So my apologies. Every year, no matter what else has gone wrong in my personal life, I have made special efforts to celebrate my favorite holiday here on the blog with extensive Halloween-themed comic and movie features, as well as original fiction and an annual original audio drama. I dropped that ball this year.

I planned some elements of this year’s Halloween farther out than I ever had before, settling on a theme for the audio drama as well as some of the comics I would feature. But it has been a hard year, with a lot of stressful events: job changes and power loss and financial problems. As well, this website as a showcase for my fiction never found its audience the way I hoped it would, a fact compounded by technical problems with the commercial WordPress template I purchased to refurbish the site. The template was just using too much bandwidth, leading to access problems for people trying to visit the site. Meanwhile, I was trying to force myself to put out more work faster than I had before, and the quality was suffering. It all started feeling not only futile, but counterproductive.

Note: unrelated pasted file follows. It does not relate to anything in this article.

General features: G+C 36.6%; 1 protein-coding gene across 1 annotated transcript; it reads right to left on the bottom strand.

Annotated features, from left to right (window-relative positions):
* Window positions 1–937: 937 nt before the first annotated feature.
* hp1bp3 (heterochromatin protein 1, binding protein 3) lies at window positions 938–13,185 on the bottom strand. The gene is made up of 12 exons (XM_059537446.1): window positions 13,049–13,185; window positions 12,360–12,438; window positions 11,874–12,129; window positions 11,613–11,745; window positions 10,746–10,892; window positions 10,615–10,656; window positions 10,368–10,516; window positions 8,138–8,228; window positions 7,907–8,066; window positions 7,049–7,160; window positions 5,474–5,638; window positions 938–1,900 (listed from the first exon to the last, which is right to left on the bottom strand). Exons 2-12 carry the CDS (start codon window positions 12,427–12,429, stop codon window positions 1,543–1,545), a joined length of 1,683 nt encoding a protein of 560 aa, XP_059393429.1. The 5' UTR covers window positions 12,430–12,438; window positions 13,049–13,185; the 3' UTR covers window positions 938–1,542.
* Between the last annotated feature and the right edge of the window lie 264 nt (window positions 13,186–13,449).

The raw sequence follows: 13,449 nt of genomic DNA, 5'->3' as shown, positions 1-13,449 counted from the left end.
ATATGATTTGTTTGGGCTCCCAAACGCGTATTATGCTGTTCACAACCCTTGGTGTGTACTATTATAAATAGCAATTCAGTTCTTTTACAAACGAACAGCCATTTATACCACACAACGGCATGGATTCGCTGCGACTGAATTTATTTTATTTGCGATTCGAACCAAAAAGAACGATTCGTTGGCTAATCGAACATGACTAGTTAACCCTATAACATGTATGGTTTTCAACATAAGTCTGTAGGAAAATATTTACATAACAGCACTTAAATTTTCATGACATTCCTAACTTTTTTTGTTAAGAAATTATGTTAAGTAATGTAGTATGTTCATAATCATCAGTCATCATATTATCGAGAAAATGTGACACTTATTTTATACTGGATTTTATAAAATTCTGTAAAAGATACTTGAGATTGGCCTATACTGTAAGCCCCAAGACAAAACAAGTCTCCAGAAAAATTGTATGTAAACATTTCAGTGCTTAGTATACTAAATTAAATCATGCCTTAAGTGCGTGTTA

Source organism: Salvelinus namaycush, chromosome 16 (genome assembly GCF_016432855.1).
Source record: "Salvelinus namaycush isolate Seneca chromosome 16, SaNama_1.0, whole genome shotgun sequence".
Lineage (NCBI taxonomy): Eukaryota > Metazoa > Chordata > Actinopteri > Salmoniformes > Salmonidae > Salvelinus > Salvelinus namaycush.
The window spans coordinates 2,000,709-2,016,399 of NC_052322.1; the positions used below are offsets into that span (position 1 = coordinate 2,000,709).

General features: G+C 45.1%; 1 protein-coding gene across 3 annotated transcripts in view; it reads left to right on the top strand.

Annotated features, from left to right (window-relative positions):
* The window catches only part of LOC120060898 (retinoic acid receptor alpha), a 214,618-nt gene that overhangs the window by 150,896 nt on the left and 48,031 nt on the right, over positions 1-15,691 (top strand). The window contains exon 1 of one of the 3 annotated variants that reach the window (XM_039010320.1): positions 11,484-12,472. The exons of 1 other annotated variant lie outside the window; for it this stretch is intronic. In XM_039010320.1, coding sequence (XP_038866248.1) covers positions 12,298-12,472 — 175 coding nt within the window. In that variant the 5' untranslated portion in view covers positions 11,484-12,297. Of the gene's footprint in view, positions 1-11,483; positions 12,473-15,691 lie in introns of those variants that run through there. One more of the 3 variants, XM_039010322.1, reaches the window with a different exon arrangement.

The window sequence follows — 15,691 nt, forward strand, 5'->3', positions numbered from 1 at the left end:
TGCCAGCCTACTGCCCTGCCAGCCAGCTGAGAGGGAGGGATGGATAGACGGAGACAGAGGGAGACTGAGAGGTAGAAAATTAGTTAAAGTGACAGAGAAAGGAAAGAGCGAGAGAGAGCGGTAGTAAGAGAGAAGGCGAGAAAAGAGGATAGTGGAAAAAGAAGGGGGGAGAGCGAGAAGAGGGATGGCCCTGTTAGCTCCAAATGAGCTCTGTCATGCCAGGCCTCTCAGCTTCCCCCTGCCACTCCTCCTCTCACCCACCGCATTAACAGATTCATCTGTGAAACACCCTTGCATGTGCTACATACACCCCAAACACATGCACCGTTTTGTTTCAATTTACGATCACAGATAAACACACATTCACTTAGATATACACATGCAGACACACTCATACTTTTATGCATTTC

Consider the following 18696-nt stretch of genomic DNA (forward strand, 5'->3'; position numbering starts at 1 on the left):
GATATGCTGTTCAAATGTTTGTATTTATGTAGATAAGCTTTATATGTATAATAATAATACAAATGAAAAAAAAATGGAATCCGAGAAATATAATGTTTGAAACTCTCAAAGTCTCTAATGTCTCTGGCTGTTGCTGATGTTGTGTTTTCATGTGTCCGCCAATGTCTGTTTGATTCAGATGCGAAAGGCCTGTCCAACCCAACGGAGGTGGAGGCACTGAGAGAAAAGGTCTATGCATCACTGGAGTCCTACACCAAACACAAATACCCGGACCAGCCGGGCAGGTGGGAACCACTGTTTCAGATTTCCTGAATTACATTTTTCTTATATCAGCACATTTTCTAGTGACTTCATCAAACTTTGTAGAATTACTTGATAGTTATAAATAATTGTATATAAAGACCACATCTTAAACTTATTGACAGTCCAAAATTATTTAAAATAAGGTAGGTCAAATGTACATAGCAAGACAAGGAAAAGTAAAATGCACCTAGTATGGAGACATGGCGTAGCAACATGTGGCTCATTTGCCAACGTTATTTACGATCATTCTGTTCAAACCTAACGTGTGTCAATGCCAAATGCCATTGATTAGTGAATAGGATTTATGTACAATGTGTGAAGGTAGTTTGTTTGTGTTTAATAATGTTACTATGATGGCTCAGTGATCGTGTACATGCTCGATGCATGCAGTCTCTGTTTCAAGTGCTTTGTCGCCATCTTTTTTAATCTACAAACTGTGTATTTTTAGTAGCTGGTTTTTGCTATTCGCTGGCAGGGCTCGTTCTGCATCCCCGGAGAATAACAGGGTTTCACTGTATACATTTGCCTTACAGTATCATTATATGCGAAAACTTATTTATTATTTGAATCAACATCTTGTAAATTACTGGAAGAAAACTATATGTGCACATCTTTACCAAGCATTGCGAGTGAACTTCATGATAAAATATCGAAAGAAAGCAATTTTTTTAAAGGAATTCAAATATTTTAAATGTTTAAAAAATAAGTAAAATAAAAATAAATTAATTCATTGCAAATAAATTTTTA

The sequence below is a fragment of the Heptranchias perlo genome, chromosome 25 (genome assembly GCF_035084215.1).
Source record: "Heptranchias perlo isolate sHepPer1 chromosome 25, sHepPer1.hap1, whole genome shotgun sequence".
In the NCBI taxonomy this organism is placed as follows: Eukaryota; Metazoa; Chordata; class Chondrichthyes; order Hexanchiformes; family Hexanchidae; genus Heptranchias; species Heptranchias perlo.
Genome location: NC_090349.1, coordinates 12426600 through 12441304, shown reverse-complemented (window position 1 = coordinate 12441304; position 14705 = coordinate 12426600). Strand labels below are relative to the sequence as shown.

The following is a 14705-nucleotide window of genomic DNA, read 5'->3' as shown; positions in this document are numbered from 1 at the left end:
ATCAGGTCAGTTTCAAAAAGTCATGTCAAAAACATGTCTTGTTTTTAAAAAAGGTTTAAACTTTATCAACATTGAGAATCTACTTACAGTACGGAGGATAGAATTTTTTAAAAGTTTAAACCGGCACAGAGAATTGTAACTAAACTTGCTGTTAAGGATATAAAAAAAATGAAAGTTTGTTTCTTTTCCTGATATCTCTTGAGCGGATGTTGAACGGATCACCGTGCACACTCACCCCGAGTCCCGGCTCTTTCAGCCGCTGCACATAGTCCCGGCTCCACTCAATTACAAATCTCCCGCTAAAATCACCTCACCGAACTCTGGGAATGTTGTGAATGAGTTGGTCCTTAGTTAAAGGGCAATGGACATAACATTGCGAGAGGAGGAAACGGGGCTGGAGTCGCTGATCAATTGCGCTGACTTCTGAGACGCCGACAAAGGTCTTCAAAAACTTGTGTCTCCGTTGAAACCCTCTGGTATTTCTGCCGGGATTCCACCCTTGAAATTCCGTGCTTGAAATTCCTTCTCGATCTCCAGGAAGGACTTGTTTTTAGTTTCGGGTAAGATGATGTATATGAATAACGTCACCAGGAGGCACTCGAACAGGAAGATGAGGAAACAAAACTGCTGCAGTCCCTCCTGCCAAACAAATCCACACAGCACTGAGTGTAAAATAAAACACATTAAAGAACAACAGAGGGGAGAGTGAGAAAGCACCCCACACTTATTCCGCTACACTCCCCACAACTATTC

But Halloween has always been a special time for me, so I tried to come back. Having gotten out of the rhythm of the site, though, it was hard to get back into the swing. I did feature one comic and two movies, but other movies I was prepping to post didn’t get done, and I ended up taking not one, not two, but three swings at the audio drama script before it became clear that even if I finished the scripts, there would not be enough time to do the production any justice.

So that’s that. Halloween 2013 was a big bust, but on the bright side, I have a hell of a head start on Halloween 2014, at least on the audio drama scripting side.

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Scary Movie Monday: The X From Outer Space